10. Now we will come to the question concerning development rebate. Reading Section 33(1)(b)(B)(i)(b) development rebate at 25% could be claimed by the assessee if the machinery or plant was installed for the purpose of the business of manufacture of equipment for the generation and transmission of electricity including transformers, cables and transmission towers. That the assessee manufactures telephone cables is a matter beyond controversy. Telephone cables are used as a part of the telephone system and it is agreed that telephone cables cannot be used in place of cables for the normal transmission of electricity. No doubt even through telephone cables there is a transmission of electricity, but that at a low voltage. That is how the telephone system works. Telephone cables cannot be substituted for electrical cables used in electricity transmission lines. Could it be said that telephone cable is an equipment for the generation and transmission of electricity If not could it still be said that telephone cables falls within the scope of Section 33(1)(b)(B)(i)(b) for the reason that it falls within the term ' cable ' in item No. 7 of the Fifth Schedule.
11. The term ' equipment for generation and transmission of electricity ', understood plainly, requires that the equipment should be not only for generation, but also for the transmission of electricity. The requirements cannot be understood disjunctively. The word ' and ' cannot be read as 'or'. There is no reason why such a construction should be given to the term. There are equipments for the generation and transmission of electricity and those are taken in by the provision. The inclusive part of the definition enumerates specifically transformers, cables and transmission towers as also falling within the scope of the term ' equipments '. The device of employing the word ' includes ' is resorted to in order to enlarge the meaning of the words or phrases and when they are so used such words or phrases must be construed as comprehending not only such things as they signify according to their natural import but also those things which the clause declares as ' including ' : (See Maxwell, p. 270). Section 10(1) of the Income Tax Ordinance of Trinidad and Tobago read :
' For the purpose of ascertaining the chargeable income of any person, there shall be deducted all outgoings and expenses wholly and exclusively incurred during the year preceding the year of assessment by such person in the production of the income, including--...(f) annuities or other annual payments whether payable within or out of the Colony,....'
12. In Reynolds v. CIT  1 AC 1, the Judicial Committee of the Privy Council held that an annual payment might be deducted under para, (f) notwithstanding that it was not an expense incurred in the production of income. This was because the effect of the term ' including ' was to comprehend payments which would not fall within the natural meaning of the words ' all outgoings and expenses incurred in the production of income'. The position is the same here. But for the use of the term ' includes ' in item No. 7 and the enumeration of things so included, the item would have been restricted to equipments for the generation and transmission of electricity. But, as it is, it includes transformers, cables and transmission towers which are not equipments which satisfy the test of being equipments for the generation and transmission of electricity. Hence the argument urged before us that the term ' equipment for generation and transmission of electricity ' must be understood to take in equipment for the generation of electricity as well as equipment for transmission of electricity cannot be accepted. The interpretation of the said term is not to depend on the test whether the equipments specifically included by the inclusive devise are equipments not for generation as well as transmission.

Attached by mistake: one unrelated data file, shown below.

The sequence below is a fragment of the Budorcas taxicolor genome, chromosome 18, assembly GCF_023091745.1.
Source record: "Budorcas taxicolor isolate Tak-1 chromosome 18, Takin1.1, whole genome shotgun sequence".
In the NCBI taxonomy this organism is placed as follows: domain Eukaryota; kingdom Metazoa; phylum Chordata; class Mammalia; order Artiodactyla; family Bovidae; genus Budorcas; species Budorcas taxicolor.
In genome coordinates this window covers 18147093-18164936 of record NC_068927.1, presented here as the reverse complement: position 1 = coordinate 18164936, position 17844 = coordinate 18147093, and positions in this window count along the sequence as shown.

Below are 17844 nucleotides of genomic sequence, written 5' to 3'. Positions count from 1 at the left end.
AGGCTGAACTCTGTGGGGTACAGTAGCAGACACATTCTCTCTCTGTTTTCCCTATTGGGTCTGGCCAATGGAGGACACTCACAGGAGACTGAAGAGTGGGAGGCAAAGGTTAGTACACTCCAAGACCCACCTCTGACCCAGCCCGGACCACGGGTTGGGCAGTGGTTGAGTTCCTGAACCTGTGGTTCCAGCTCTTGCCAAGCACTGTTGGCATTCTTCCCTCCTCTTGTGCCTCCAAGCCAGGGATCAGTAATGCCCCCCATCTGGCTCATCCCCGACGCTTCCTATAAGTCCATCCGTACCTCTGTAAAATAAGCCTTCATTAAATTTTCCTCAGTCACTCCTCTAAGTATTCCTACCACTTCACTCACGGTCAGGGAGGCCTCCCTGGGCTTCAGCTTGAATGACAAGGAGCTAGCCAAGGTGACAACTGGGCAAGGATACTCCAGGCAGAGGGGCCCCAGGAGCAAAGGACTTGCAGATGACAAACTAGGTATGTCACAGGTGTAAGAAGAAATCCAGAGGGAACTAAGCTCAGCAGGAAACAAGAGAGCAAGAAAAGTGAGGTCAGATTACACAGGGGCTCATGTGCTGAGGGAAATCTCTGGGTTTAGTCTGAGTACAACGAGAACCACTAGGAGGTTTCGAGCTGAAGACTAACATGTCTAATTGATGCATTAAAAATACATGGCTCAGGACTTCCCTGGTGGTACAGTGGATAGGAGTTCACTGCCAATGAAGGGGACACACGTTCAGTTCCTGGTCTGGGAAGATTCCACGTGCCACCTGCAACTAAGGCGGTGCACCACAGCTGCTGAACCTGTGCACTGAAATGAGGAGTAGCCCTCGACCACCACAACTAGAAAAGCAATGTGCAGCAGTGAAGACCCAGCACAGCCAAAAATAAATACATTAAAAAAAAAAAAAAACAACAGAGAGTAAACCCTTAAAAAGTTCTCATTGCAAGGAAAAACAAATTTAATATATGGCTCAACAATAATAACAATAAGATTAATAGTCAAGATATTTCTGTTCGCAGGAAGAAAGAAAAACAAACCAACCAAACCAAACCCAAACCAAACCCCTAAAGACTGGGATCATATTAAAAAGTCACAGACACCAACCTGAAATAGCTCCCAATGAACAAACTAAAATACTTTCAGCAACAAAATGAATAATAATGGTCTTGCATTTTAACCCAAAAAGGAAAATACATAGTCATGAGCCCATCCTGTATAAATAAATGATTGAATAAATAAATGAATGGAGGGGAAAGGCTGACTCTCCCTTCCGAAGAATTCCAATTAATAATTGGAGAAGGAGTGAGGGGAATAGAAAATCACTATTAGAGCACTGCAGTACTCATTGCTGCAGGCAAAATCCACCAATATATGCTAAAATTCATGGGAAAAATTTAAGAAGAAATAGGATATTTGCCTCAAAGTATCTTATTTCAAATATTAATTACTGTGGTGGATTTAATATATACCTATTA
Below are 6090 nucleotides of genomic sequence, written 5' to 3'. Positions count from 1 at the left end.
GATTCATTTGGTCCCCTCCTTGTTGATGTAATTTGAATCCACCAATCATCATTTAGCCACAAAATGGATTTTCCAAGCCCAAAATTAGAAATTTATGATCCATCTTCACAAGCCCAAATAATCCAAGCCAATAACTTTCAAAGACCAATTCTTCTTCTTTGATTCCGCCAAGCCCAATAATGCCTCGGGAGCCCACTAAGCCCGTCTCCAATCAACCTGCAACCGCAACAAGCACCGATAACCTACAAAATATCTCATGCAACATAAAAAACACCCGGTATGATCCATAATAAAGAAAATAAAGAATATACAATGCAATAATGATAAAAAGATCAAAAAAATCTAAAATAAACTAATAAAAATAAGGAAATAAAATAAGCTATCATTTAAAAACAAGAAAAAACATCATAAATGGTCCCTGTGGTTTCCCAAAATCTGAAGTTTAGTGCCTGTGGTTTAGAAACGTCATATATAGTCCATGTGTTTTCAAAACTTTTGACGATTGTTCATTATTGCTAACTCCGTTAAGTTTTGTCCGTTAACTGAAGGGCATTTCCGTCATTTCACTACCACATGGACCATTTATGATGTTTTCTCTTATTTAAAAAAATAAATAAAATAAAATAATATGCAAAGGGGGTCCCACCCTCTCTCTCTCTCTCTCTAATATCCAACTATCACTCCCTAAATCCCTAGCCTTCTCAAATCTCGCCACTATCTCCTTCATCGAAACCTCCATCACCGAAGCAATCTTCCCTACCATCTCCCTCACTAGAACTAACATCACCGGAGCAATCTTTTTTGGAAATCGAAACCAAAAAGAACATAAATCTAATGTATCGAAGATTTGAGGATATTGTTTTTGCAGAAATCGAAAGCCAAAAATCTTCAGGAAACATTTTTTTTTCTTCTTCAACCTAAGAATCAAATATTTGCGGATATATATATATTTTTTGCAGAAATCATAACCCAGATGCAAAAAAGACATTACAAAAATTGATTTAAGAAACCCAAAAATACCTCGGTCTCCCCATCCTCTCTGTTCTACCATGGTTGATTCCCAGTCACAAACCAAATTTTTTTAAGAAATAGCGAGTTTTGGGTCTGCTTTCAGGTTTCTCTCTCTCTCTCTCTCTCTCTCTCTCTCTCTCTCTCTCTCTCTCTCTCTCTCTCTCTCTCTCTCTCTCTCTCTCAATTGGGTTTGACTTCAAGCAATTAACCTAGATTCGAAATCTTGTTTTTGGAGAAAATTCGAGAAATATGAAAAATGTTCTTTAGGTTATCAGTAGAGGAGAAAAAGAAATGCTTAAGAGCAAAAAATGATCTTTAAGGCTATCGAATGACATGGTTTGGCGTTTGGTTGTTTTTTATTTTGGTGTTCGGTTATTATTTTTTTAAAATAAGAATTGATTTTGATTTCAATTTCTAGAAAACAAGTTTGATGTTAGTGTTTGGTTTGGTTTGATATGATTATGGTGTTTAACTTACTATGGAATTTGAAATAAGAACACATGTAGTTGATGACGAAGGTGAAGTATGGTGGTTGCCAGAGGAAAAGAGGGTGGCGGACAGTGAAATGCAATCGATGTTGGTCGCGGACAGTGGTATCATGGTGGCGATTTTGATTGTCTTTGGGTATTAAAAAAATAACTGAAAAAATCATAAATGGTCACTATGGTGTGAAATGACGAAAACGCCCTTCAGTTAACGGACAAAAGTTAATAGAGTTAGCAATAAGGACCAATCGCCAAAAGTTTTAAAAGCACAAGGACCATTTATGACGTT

13. There is yet another reason why telephone cables cannot be said to fall within item No. 7. Even construing the term ' for the generation of electricity and transmission of electricity ' as laying down not two independent requirements, so much so, the satisfaction of one of them would bring the case within item No. 7, telephone cable will not fall within it, for, it cannot be said to be an equipment for the transmission of electricity. It is true that through the telephone cable electricity is transmitted. It is one thing to say that electricity is transmitted through a telephone cable and another to say that telephone cable is an equipment for the transmission of electricity. The intended function of a telephone cable is not the transmission of electricity as in the case of a cable that can be used for transmission of electricity. Therefore, even assuming that any equipment for the transmission of electricity which does not satisfy the requirement of an equipment for the generation of electricity would also fall within item No. 7, a telephone cable would not satisfy even that test and, therefore, the case cannot fall under item No. 7.
14. The learned counsel for the assessee raised yet another argument. According to him even if the case does not fall under the main part of item No. 7 since cable has been independently mentioned as one of the items included within the equipments contemplated by item No. 7, that will be sufficient to make item No. 7 applicable to the present case. We have to read the term ' cable ' in the context of what is said in item No. 7 in the Fifth Schedule. That item relates to equipment for the generation and transmission of electricity and it is in that context that the inclusive part mentions transformers, cables and transmission towers. Necessarily what is taken in is not any cable but a cable concerned with the transmission of electricity. It need not be concerned with the generation of electricity, since, nevertheless, it has been brought within item No. 7 because of the inclusive definition. Read in the context in which the term 'cable' appears in the provision, the indication, that what is referred to is a cable used for the transmission of electricity, and not any cable whatsoever, is clear. Hence also the assessee would not succeed. The consequence is that question No. 1 will have to be answered against the assessee and in favour of the Revenue.
15. A copy of this judgment under the signature of the Registrar and seal of the High Court will be sent to the Income-tax Appellate Tribunal, Cochin Bench.